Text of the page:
London, July 9: Garbine Muguruza became the first Spanish woman in 19 years to reach the Wimbledon final on Thursday with a rollercoaster 6-2, 3-6, 6-3 win over Poland's Agnieszka Radwanska.
Aranxta Sanchez-Vicario was the last Spanish woman to make the final at the All England Club while Conchita Martinez was the last champion in 1994.
Muguruza had to endure some nervy moments before she secured her maiden Grand Slam final spot, seeing a 3-1 lead in the second disappear against the three-time semi-finalist.
Muguruza, who has only one tour title to her name, then took victory with a power-packed flowing forehand, her 39th winner of the contest.
'I have no words'
"I have worked all my life for this, I have no words," said 20th seed Muguruza who will climb into the top 10 for the first time next week as a result of her performance at Wimbledon.
"It was a tough match. Agnieszka has so much experience but I just wanted to keep fighting."
Muguruza said she expected her family to fly to London to see Saturday's final having told them to stay away as not to jinx her progress.
"My mother, father and brother will come over - I didn't want them to come before in case things changed," she said.
Muguruza said she was hoping for the best when the shot which took her to match point was called out -- possibly by a member of Radwanska's team in the player's box.
"I challenged. I was praying it was on the line."
Muguruza will be the underdog in the final. She trails Sharapova 3-0 and Williams 2-1 although she did defeat the American at the French Open last year.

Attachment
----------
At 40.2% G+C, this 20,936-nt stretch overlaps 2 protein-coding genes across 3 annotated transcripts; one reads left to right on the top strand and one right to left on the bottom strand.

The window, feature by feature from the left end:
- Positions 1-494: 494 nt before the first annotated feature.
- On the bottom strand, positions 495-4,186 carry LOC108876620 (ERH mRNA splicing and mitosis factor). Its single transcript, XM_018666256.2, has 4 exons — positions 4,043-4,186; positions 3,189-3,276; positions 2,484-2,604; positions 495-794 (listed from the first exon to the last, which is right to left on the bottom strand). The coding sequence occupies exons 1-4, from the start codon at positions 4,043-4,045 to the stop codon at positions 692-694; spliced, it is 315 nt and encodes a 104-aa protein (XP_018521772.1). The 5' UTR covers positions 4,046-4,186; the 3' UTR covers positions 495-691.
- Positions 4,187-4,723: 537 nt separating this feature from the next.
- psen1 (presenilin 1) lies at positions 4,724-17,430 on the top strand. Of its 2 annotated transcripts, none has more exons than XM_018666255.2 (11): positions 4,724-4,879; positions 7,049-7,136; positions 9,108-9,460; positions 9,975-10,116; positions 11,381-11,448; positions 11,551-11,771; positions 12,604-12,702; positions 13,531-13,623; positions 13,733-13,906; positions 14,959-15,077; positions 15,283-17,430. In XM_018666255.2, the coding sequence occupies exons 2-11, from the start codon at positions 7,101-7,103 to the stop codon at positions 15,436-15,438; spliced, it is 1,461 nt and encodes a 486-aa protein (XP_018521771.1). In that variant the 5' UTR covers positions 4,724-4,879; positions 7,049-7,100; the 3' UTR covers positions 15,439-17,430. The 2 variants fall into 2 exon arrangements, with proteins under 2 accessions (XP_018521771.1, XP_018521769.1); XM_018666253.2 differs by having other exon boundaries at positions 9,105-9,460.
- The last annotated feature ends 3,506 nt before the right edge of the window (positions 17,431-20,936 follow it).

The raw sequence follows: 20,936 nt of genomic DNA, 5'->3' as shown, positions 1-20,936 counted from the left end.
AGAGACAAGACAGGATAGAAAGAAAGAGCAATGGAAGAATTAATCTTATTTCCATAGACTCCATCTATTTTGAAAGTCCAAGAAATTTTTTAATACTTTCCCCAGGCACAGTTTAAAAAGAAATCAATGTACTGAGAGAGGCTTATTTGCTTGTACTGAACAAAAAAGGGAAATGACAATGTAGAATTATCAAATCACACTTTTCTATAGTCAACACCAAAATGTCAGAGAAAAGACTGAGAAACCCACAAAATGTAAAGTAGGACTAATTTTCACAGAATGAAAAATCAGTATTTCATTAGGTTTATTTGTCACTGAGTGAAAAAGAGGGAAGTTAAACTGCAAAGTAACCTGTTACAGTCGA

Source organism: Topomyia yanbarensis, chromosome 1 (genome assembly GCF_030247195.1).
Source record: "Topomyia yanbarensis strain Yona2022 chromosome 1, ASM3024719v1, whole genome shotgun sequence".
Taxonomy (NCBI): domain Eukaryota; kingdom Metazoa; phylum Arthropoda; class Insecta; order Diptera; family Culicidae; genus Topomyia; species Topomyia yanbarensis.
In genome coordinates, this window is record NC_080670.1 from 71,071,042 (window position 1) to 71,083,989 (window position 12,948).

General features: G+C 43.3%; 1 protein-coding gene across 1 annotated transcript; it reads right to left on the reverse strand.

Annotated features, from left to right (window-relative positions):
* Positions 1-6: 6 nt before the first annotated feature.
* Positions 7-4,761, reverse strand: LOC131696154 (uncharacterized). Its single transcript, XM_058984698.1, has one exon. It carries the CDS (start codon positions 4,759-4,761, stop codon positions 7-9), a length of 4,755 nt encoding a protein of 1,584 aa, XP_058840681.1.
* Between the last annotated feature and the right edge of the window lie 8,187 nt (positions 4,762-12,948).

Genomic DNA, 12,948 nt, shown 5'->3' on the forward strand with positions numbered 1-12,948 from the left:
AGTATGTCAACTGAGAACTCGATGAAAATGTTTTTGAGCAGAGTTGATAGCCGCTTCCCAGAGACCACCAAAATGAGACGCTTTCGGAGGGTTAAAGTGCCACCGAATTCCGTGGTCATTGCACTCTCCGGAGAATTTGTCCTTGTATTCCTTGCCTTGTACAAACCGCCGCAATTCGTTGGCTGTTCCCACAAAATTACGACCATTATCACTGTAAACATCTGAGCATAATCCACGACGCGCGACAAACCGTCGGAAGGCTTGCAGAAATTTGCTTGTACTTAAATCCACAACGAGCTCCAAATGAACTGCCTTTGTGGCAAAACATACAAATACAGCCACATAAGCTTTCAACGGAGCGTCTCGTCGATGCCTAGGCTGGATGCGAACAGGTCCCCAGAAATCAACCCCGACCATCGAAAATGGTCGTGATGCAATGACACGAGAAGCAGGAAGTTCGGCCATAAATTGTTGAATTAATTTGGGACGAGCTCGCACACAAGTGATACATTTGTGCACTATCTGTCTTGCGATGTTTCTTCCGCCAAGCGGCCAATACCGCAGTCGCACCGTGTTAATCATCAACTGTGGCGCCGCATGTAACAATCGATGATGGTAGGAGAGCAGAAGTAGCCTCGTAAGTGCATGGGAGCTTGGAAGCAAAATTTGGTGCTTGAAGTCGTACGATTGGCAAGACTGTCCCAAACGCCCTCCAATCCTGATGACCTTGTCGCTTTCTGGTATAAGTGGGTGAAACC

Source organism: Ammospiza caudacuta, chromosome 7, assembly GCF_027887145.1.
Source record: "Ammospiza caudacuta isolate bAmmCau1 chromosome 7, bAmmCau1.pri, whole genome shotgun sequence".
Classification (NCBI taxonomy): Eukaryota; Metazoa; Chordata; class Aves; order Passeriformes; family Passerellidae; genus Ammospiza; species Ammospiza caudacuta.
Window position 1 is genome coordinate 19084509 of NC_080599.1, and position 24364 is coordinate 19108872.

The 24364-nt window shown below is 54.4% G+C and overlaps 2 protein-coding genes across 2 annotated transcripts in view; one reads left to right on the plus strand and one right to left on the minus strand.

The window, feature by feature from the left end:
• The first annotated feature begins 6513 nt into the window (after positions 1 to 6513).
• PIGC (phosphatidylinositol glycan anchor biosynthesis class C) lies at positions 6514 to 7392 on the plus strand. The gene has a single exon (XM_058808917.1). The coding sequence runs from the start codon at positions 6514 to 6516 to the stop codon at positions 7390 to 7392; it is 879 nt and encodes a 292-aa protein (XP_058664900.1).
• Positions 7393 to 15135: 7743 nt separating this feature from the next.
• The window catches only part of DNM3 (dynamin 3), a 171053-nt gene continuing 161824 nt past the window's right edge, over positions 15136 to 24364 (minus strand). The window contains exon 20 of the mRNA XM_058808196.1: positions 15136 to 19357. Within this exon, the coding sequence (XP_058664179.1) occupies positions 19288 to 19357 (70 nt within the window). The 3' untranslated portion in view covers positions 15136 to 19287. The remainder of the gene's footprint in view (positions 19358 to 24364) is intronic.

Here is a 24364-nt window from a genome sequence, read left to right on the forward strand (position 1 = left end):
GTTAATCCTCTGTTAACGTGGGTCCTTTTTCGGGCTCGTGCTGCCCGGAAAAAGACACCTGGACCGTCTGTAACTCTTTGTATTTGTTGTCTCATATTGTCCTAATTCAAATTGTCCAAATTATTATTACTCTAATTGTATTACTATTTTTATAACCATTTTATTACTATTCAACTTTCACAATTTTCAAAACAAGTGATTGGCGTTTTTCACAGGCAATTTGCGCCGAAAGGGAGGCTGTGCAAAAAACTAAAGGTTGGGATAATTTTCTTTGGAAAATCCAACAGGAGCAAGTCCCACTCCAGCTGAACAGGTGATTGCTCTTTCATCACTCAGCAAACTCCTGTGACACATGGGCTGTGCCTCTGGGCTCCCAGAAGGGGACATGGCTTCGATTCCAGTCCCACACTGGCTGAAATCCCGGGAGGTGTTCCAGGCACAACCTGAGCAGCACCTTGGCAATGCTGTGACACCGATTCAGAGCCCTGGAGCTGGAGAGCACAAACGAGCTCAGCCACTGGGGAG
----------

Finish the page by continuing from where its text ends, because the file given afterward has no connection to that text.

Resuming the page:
The Spanish player, contesting her first Grand Slam semi-final after back-to-back runs to the French Open quarter-finals in 2014 and 2015, had enjoyed an impressive tournament.
She had knocked out fifth seed Caroline Wozniacki and 10th-seeded Angelique Kerber to make the last four.
Radwanska, the 2012 runner-up, hadn't faced a player inside the top 20. That battle-hardeed edge shone through on Centre Court as the 6ft (1.83m) Muguruza unleashed 12 winners to Radwanska's four in the opening set.
Two breaks of serve in the first and fifth games gave her the opener in just 33 minutes with the Pole only managing to claim four points of the Spaniard's serve.
Muguruza broke again in the opening game of the second set and it wasn't until the sixth game that the 26-year-old Radwanska carved out and converted a first break point to level at 3-3.
Radwanska then raced through the second set, having collected five games on the trot. That became six on the bounce with a break in the first game of the decider before the Spaniard stopped the rot with a break back for 1-1.
In a tense conclusion, Muguruza broke for 4-2, rediscovering the raw power of her earlier dominance and survived being called for two foot faults in the closing stages before she secured a famous win.